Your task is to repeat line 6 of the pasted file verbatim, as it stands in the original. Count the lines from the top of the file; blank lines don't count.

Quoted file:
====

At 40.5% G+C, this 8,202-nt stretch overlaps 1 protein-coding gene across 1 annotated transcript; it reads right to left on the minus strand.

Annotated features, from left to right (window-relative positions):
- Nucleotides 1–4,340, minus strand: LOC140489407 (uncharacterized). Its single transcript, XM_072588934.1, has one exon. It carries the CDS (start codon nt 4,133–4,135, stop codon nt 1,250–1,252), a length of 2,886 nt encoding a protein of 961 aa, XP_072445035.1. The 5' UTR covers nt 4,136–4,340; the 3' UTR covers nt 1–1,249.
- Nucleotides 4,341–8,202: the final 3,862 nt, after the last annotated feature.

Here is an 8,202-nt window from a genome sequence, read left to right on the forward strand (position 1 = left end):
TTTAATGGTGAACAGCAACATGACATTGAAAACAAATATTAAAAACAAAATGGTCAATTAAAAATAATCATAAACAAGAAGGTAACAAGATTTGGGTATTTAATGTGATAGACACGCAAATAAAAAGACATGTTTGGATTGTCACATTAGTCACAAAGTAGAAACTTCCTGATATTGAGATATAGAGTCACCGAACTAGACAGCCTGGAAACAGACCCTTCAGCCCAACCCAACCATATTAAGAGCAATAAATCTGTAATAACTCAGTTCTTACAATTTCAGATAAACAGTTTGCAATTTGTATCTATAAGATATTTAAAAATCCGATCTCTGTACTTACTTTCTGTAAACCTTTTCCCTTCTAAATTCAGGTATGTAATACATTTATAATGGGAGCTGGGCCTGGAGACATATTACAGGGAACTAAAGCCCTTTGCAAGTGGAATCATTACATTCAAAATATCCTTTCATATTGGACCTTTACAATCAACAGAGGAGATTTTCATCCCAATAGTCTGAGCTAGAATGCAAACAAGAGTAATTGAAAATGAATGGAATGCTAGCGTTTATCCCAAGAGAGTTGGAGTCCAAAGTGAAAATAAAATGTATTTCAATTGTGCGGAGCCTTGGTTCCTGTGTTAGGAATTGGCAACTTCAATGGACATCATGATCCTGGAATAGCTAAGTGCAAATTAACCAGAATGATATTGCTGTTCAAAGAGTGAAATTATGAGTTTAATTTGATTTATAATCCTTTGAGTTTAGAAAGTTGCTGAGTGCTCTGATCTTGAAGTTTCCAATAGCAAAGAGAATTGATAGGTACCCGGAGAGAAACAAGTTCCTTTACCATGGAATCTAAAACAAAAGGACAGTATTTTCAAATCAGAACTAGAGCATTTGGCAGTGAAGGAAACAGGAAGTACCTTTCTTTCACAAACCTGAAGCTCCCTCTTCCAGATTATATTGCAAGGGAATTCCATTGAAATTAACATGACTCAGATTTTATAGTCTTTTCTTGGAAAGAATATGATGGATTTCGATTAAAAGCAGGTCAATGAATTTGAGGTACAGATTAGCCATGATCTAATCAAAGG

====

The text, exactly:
TTTAATGGTGAACAGCAACATGACATTGAAAACAAATATTAAAAACAAAATGGTCAATTAAAAATAATCATAAACAAGAAGGTAACAAGATTTGGGTATTTAATGTGATAGACACGCAAATAAAAAGACATGTTTGGATTGTCACATTAGTCACAAAGTAGAAACTTCCTGATATTGAGATATAGAGTCACCGAACTAGACAGCCTGGAAACAGACCCTTCAGCCCAACCCAACCATATTAAGAGCAATAAATCTGTAATAACTCAGTTCTTACAATTTCAGATAAACAGTTTGCAATTTGTATCTATAAGATATTTAAAAATCCGATCTCTGTACTTACTTTCTGTAAACCTTTTCCCTTCTAAATTCAGGTATGTAATACATTTATAATGGGAGCTGGGCCTGGAGACATATTACAGGGAACTAAAGCCCTTTGCAAGTGGAATCATTACATTCAAAATATCCTTTCATATTGGACCTTTACAATCAACAGAGGAGATTTTCATCCCAATAGTCTGAGCTAGAATGCAAACAAGAGTAATTGAAAATGAATGGAATGCTAGCGTTTATCCCAAGAGAGTTGGAGTCCAAAGTGAAAATAAAATGTATTTCAATTGTGCGGAGCCTTGGTTCCTGTGTTAGGAATTGGCAACTTCAATGGACATCATGATCCTGGAATAGCTAAGTGCAAATTAACCAGAATGATATTGCTGTTCAAAGAGTGAAATTATGAGTTTAATTTGATTTATAATCCTTTGAGTTTAGAAAGTTGCTGAGTGCTCTGATCTTGAAGTTTCCAATAGCAAAGAGAATTGATAGGTACCCGGAGAGAAACAAGTTCCTTTACCATGGAATCTAAAACAAAAGGACAGTATTTTCAAATCAGAACTAGAGCATTTGGCAGTGAAGGAAACAGGAAGTACCTTTCTTTCACAAACCTGAAGCTCCCTCTTCCAGATTATATTGCAAGGGAATTCCATTGAAATTAACATGACTCAGATTTTATAGTCTTTTCTTGGAAAGAATATGATGGATTTCGATTAAAAGCAGGTCAATGAATTTGAGGTACAGATTAGCCATGATCTAATCAAAGG